The team also uses a digital microscope that can zoom to 3500X magnification. This helps them look closely at a bearing race, cage, and rolling elements and see what caused a failure, whether structural, corrosion-based, or failed lubrication. In addition, the group has an oil laboratory that can analyze oil and grease. 

The team performs more than 7,000 measurements on more than 4,000 rotating/reciprocating machines and performs vibration analysis on those machines monthly, Wenzel stated. The level of qualified individuals is high. “Anything that is process related, we have the equipment to look at it and analyze it,” she said. “We have people with ISO 18436-2 Cat 2 and Cat 3 verifications and even one expert with an ISO18436-2 Cat 4 certification, and there are fewer than 100 people globally with that level of certification. These guys are experienced, high-level certified professionals.”

The maintenance team increased its level of performance more than five years ago when it made the strategic decision to outsource the facilities (buildings and grounds) portion of maintenance. With about 220 maintenance professionals companywide at the Indianapolis facility, this allowed the team to focus more on production and analysis rather than the facilities, Overbey said.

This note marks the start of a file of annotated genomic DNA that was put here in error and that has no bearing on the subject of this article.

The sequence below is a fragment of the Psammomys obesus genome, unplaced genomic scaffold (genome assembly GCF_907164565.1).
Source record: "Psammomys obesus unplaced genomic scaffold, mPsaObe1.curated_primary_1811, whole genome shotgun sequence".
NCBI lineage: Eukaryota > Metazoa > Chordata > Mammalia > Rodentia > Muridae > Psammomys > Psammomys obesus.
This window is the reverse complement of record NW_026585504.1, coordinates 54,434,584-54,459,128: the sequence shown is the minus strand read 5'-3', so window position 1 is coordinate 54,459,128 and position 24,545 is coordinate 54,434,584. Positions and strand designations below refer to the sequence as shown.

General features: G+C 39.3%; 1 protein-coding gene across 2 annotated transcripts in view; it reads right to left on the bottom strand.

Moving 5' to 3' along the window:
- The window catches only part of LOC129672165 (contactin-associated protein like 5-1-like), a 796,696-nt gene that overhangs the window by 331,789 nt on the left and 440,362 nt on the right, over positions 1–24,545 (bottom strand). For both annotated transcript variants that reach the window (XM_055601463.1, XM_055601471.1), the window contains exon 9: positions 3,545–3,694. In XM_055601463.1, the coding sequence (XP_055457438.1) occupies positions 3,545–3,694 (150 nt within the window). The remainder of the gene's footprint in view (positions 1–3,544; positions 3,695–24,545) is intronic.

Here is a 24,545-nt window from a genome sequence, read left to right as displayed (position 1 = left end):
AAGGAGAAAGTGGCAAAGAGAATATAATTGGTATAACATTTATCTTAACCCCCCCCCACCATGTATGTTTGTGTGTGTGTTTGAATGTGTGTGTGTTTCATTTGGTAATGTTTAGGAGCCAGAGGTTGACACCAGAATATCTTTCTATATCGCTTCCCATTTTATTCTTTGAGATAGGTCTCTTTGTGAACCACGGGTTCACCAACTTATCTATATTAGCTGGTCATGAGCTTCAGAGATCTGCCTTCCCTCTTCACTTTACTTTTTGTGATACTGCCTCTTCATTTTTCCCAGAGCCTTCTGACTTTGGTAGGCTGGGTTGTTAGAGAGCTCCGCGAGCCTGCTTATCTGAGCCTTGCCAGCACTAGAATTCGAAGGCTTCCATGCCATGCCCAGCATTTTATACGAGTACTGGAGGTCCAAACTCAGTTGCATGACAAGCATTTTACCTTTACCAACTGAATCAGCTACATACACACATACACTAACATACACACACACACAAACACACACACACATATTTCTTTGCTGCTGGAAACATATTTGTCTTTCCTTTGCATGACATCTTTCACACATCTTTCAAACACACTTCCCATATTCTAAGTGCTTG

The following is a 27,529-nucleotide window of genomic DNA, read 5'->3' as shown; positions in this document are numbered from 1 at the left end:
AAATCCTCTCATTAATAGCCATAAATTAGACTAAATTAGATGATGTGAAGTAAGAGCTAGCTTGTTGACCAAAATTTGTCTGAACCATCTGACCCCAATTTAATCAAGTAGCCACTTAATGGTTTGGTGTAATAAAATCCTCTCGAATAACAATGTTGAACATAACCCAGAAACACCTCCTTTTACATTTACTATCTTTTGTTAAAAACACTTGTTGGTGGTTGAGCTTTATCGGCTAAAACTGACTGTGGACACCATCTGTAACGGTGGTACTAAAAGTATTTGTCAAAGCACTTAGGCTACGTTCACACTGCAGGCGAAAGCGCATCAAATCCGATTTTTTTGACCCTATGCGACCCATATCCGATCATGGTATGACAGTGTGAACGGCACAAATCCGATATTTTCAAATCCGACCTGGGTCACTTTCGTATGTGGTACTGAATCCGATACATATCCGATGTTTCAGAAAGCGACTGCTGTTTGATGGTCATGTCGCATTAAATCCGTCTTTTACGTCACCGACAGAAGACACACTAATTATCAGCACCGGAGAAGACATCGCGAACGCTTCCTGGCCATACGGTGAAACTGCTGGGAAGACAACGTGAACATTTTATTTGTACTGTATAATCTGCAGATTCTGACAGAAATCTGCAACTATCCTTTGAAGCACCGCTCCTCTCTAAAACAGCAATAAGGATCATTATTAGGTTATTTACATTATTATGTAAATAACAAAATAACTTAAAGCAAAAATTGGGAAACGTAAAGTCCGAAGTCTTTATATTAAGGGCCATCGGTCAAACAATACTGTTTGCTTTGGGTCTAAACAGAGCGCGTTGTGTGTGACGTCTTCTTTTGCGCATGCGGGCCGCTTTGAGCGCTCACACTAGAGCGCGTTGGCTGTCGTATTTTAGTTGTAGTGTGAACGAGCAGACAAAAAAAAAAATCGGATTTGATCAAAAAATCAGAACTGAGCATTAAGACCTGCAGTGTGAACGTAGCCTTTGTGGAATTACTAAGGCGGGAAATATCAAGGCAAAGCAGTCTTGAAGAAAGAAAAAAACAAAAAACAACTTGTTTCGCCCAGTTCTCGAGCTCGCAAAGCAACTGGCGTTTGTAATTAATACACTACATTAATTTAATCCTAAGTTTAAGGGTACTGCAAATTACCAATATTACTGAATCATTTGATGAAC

The team has sophisticated data-collection routes set up as PMs and also focuses heavily on maintenance training.

“We have a difficult time finding people interested in maintenance,” Overbey said. “We have a strategic program to train people that takes 18 months to 2 years. When I was growing up, being an electrician or mechanic was a fine career, but now the attitude is that you have to have a college degree to be successful. Most of our crafts people here make more than the average liberal-arts major. As we cycle out the baby boomer work force, we need to find new talent and close the gap.”